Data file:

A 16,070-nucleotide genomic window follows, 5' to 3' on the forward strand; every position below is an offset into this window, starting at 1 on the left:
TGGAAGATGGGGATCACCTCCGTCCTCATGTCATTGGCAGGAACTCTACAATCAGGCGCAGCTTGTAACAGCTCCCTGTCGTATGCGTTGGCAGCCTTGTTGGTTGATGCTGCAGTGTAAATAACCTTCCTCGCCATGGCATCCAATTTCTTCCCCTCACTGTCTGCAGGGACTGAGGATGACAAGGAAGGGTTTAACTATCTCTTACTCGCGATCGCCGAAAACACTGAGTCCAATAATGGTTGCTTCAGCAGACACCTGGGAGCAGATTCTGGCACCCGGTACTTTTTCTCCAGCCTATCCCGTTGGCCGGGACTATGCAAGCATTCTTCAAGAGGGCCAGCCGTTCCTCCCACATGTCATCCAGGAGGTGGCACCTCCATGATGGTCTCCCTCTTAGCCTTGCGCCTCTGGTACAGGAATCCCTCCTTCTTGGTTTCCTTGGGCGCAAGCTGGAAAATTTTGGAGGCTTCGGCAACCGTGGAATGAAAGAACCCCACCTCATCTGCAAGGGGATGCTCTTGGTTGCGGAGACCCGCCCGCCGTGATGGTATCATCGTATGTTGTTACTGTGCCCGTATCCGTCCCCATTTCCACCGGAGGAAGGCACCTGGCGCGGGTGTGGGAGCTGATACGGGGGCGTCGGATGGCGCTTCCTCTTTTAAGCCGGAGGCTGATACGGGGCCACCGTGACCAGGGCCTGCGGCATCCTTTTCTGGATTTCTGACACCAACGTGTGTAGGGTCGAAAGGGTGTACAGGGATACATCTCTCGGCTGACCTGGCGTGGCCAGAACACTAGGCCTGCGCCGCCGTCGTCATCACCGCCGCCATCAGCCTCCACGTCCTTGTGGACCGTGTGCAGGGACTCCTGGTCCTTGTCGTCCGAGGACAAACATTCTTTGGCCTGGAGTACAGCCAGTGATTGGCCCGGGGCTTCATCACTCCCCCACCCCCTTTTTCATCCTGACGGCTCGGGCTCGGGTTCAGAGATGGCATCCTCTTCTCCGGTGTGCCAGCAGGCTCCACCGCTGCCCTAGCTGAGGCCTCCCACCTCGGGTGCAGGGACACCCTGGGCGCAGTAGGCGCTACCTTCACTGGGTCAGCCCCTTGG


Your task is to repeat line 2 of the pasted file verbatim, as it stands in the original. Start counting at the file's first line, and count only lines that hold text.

TGGAAGATGGGGATCACCTCCGTCCTCATGTCATTGGCAGGAACTCTACAATCAGGCGCAGCTTGTAACAGCTCCCTGTCGTATGCGTTGGCAGCCTTGTTGGTTGATGCTGCAGTGTAAATAACCTTCCTCGCCATGGCATCCAATTTCTTCCCCTCACTGTCTGCAGGGACTGAGGATGACAAGGAAGGGTTTAACTATCTCTTACTCGCGATCGCCGAAAACACTGAGTCCAATAATGGTTGCTTCAGCAGACACCTGGGAGCAGATTCTGGCACCCGGTACTTTTTCTCCAGCCTATCCCGTTGGCCGGGACTATGCAAGCATTCTTCAAGAGGGCCAGCCGTTCCTCCCACATGTCATCCAGGAGGTGGCACCTCCATGATGGTCTCCCTCTTAGCCTTGCGCCTCTGGTACAGGAATCCCTCCTTCTTGGTTTCCTTGGGCGCAAGCTGGAAAATTTTGGAGGCTTCGGCAACCGTGGAATGAAAGAACCCCACCTCATCTGCAAGGGGATGCTCTTGGTTGCGGAGACCCGCCCGCCGTGATGGTATCATCGTATGTTGTTACTGTGCCCGTATCCGTCCCCATTTCCACCGGAGGAAGGCACCTGGCGCGGGTGTGGGAGCTGATACGGGGGCGTCGGATGGCGCTTCCTCTTTTAAGCCGGAGGCTGATACGGGGCCACCGTGACCAGGGCCTGCGGCATCCTTTTCTGGATTTCTGACACCAACGTGTGTAGGGTCGAAAGGGTGTACAGGGATACATCTCTCGGCTGACCTGGCGTGGCCAGAACACTAGGCCTGCGCCGCCGTCGTCATCACCGCCGCCATCAGCCTCCACGTCCTTGTGGACCGTGTGCAGGGACTCCTGGTCCTTGTCGTCCGAGGACAAACATTCTTTGGCCTGGAGTACAGCCAGTGATTGGCCCGGGGCTTCATCACTCCCCCACCCCCTTTTTCATCCTGACGGCTCGGGCTCGGGTTCAGAGATGGCATCCTCTTCTCCGGTGTGCCAGCAGGCTCCACCGCTGCCCTAGCTGAGGCCTCCCACCTCGGGTGCAGGGACACCCTGGGCGCAGTAGGCGCTACCTTCACTGGGTCAGCCCCTTGG